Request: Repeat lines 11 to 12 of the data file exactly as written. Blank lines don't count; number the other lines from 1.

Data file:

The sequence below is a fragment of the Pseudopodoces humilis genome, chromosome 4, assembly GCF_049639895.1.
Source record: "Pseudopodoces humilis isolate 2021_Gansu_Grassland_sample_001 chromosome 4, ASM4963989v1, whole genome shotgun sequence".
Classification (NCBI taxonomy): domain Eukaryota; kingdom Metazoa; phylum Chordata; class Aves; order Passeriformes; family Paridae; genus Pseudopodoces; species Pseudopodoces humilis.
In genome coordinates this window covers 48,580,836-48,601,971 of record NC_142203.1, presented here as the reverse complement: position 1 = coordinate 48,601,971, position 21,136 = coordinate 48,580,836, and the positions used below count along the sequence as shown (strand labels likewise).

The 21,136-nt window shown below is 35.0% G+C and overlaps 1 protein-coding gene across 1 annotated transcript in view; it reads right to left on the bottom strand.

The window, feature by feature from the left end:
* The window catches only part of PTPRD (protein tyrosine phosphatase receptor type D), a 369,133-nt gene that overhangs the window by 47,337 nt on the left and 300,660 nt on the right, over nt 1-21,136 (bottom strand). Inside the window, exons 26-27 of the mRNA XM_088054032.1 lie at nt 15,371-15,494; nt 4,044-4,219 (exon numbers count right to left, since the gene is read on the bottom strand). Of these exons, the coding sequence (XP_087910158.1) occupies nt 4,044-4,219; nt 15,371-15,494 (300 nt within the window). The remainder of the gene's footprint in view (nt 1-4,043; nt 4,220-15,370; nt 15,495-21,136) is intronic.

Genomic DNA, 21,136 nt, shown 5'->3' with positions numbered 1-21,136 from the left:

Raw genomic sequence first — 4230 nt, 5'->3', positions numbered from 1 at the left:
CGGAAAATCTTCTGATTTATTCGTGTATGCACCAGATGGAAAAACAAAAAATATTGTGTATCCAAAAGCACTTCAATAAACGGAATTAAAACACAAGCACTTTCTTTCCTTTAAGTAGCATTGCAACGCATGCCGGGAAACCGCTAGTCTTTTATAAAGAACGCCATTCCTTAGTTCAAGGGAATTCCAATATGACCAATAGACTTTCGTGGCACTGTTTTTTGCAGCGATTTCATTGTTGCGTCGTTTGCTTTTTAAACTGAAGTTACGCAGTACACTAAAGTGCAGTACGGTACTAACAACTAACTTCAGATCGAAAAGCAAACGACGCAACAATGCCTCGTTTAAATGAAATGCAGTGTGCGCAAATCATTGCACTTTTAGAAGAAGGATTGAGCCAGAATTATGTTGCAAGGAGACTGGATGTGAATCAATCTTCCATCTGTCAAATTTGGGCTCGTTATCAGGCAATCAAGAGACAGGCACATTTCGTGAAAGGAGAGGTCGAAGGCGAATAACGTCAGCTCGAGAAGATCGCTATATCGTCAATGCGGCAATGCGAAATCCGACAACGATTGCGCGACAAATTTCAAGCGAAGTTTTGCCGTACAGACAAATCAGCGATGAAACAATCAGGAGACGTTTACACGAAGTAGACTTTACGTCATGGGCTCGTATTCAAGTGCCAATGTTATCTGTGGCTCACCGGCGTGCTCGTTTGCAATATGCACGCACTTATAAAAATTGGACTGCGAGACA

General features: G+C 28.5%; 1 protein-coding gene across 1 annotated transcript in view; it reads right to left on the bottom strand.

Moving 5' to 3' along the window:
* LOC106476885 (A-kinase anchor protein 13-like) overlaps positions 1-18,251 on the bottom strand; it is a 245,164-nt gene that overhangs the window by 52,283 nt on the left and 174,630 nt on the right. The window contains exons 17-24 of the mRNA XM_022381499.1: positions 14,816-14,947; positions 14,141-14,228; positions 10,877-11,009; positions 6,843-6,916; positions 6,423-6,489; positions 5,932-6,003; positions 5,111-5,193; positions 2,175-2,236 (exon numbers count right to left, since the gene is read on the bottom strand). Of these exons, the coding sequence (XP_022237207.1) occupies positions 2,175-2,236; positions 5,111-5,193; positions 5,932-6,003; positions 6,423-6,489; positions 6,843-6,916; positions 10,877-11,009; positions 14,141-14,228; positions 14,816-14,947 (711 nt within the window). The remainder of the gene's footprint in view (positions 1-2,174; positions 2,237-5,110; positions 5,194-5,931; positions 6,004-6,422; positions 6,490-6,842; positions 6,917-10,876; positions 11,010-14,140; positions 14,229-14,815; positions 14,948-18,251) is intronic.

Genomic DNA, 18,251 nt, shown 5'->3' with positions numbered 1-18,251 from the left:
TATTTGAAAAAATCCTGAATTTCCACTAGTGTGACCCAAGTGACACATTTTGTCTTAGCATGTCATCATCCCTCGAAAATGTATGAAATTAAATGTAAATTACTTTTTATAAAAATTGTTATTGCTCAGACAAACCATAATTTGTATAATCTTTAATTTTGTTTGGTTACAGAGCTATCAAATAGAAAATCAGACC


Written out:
General features: G+C 28.5%; 1 protein-coding gene across 1 annotated transcript in view; it reads right to left on the bottom strand.

Moving 5' to 3' along the window: